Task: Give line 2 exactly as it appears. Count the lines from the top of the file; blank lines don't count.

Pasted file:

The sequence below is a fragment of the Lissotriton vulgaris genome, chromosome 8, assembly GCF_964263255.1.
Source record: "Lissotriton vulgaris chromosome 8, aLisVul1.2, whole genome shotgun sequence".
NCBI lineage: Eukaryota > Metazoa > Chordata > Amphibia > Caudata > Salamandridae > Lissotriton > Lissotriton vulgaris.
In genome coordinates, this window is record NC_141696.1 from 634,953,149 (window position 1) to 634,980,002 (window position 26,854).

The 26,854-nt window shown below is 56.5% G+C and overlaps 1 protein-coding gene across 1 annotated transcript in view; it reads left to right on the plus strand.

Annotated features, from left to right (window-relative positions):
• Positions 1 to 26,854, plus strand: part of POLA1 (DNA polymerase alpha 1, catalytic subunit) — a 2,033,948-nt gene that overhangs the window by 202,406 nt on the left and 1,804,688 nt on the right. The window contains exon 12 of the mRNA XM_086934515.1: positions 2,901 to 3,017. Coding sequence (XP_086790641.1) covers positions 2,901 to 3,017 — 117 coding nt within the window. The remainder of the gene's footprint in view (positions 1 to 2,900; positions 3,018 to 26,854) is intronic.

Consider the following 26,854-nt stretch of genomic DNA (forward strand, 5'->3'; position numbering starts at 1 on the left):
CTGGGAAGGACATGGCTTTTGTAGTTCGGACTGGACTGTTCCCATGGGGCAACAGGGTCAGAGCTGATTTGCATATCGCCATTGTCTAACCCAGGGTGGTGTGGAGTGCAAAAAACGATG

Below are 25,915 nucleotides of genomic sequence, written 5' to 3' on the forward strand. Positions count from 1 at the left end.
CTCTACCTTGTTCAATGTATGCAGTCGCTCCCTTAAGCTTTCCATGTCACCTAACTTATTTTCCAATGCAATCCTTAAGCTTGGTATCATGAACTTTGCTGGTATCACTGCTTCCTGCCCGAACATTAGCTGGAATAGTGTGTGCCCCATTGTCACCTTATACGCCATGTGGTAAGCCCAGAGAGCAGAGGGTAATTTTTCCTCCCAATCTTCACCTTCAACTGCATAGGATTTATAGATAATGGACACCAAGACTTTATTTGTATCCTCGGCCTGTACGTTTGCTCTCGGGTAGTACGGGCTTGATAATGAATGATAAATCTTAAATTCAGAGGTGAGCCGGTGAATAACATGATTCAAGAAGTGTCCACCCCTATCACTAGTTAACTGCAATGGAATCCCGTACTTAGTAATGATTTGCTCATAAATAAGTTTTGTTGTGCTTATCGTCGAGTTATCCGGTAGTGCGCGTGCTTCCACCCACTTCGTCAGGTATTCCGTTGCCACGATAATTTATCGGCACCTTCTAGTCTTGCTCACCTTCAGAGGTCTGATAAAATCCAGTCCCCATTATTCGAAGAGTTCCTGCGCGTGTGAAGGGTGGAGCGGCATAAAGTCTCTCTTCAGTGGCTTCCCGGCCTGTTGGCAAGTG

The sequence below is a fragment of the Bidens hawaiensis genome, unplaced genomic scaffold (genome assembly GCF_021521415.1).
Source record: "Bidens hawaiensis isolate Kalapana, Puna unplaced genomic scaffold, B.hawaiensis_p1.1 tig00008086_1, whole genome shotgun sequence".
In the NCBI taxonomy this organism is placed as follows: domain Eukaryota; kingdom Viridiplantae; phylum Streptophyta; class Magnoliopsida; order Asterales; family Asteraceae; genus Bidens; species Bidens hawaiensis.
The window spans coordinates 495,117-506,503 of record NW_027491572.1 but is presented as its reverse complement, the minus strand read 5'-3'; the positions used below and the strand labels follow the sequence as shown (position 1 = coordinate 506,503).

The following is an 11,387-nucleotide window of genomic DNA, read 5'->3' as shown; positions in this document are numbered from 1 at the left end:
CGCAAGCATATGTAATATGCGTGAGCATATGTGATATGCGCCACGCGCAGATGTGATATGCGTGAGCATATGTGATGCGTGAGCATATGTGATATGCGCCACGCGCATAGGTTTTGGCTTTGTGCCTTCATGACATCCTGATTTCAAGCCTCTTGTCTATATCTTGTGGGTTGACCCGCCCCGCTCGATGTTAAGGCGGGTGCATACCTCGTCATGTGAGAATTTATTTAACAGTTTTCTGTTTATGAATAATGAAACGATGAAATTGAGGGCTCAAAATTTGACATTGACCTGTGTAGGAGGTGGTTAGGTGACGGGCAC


Source record: "Lissotriton vulgaris chromosome 8, aLisVul1.2, whole genome shotgun sequence".